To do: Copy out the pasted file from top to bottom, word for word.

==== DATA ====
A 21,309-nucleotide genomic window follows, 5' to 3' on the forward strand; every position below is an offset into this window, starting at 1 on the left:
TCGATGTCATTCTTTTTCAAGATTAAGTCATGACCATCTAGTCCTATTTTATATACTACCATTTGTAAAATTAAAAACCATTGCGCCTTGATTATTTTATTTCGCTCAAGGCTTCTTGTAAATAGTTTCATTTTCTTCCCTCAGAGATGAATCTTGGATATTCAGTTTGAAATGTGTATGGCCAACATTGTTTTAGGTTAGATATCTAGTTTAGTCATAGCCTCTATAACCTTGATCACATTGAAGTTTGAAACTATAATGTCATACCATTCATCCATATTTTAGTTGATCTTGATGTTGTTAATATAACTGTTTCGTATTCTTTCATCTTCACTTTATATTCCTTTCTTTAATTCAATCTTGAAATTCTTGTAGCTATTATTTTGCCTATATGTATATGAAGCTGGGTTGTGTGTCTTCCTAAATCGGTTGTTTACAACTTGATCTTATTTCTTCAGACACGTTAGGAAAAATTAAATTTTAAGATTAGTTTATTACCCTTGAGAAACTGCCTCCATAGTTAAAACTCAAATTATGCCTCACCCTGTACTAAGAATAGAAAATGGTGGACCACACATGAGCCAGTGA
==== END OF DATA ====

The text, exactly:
A 21,309-nucleotide genomic window follows, 5' to 3' on the forward strand; every position below is an offset into this window, starting at 1 on the left:
TCGATGTCATTCTTTTTCAAGATTAAGTCATGACCATCTAGTCCTATTTTATATACTACCATTTGTAAAATTAAAAACCATTGCGCCTTGATTATTTTATTTCGCTCAAGGCTTCTTGTAAATAGTTTCATTTTCTTCCCTCAGAGATGAATCTTGGATATTCAGTTTGAAATGTGTATGGCCAACATTGTTTTAGGTTAGATATCTAGTTTAGTCATAGCCTCTATAACCTTGATCACATTGAAGTTTGAAACTATAATGTCATACCATTCATCCATATTTTAGTTGATCTTGATGTTGTTAATATAACTGTTTCGTATTCTTTCATCTTCACTTTATATTCCTTTCTTTAATTCAATCTTGAAATTCTTGTAGCTATTATTTTGCCTATATGTATATGAAGCTGGGTTGTGTGTCTTCCTAAATCGGTTGTTTACAACTTGATCTTATTTCTTCAGACACGTTAGGAAAAATTAAATTTTAAGATTAGTTTATTACCCTTGAGAAACTGCCTCCATAGTTAAAACTCAAATTATGCCTCACCCTGTACTAAGAATAGAAAATGGTGGACCACACATGAGCCAGTGA